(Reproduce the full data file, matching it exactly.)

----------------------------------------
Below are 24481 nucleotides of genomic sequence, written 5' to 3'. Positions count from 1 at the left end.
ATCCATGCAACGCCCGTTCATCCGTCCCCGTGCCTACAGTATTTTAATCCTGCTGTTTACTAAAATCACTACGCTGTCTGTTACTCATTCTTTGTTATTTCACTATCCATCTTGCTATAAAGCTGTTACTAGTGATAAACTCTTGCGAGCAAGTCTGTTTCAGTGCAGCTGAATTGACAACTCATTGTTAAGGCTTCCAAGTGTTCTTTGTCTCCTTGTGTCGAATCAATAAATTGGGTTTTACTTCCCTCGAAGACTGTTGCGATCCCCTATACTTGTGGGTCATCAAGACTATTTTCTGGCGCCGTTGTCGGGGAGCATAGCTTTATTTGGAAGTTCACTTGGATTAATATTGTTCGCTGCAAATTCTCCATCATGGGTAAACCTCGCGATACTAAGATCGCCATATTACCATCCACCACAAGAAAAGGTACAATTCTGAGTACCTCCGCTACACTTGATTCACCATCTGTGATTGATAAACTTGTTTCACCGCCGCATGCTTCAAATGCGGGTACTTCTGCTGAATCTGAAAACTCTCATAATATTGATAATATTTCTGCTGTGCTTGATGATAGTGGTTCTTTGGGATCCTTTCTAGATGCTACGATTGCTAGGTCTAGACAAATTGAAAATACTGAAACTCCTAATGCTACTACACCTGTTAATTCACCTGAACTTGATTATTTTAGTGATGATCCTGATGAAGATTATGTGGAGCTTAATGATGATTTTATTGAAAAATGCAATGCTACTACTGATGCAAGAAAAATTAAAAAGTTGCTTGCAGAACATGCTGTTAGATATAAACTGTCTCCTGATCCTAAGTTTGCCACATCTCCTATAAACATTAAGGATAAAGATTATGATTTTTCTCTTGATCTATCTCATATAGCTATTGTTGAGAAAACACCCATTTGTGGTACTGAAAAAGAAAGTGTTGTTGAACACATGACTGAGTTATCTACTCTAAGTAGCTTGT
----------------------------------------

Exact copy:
Below are 24481 nucleotides of genomic sequence, written 5' to 3'. Positions count from 1 at the left end.
ATCCATGCAACGCCCGTTCATCCGTCCCCGTGCCTACAGTATTTTAATCCTGCTGTTTACTAAAATCACTACGCTGTCTGTTACTCATTCTTTGTTATTTCACTATCCATCTTGCTATAAAGCTGTTACTAGTGATAAACTCTTGCGAGCAAGTCTGTTTCAGTGCAGCTGAATTGACAACTCATTGTTAAGGCTTCCAAGTGTTCTTTGTCTCCTTGTGTCGAATCAATAAATTGGGTTTTACTTCCCTCGAAGACTGTTGCGATCCCCTATACTTGTGGGTCATCAAGACTATTTTCTGGCGCCGTTGTCGGGGAGCATAGCTTTATTTGGAAGTTCACTTGGATTAATATTGTTCGCTGCAAATTCTCCATCATGGGTAAACCTCGCGATACTAAGATCGCCATATTACCATCCACCACAAGAAAAGGTACAATTCTGAGTACCTCCGCTACACTTGATTCACCATCTGTGATTGATAAACTTGTTTCACCGCCGCATGCTTCAAATGCGGGTACTTCTGCTGAATCTGAAAACTCTCATAATATTGATAATATTTCTGCTGTGCTTGATGATAGTGGTTCTTTGGGATCCTTTCTAGATGCTACGATTGCTAGGTCTAGACAAATTGAAAATACTGAAACTCCTAATGCTACTACACCTGTTAATTCACCTGAACTTGATTATTTTAGTGATGATCCTGATGAAGATTATGTGGAGCTTAATGATGATTTTATTGAAAAATGCAATGCTACTACTGATGCAAGAAAAATTAAAAAGTTGCTTGCAGAACATGCTGTTAGATATAAACTGTCTCCTGATCCTAAGTTTGCCACATCTCCTATAAACATTAAGGATAAAGATTATGATTTTTCTCTTGATCTATCTCATATAGCTATTGTTGAGAAAACACCCATTTGTGGTACTGAAAAAGAAAGTGTTGTTGAACACATGACTGAGTTATCTACTCTAAGTAGCTTGT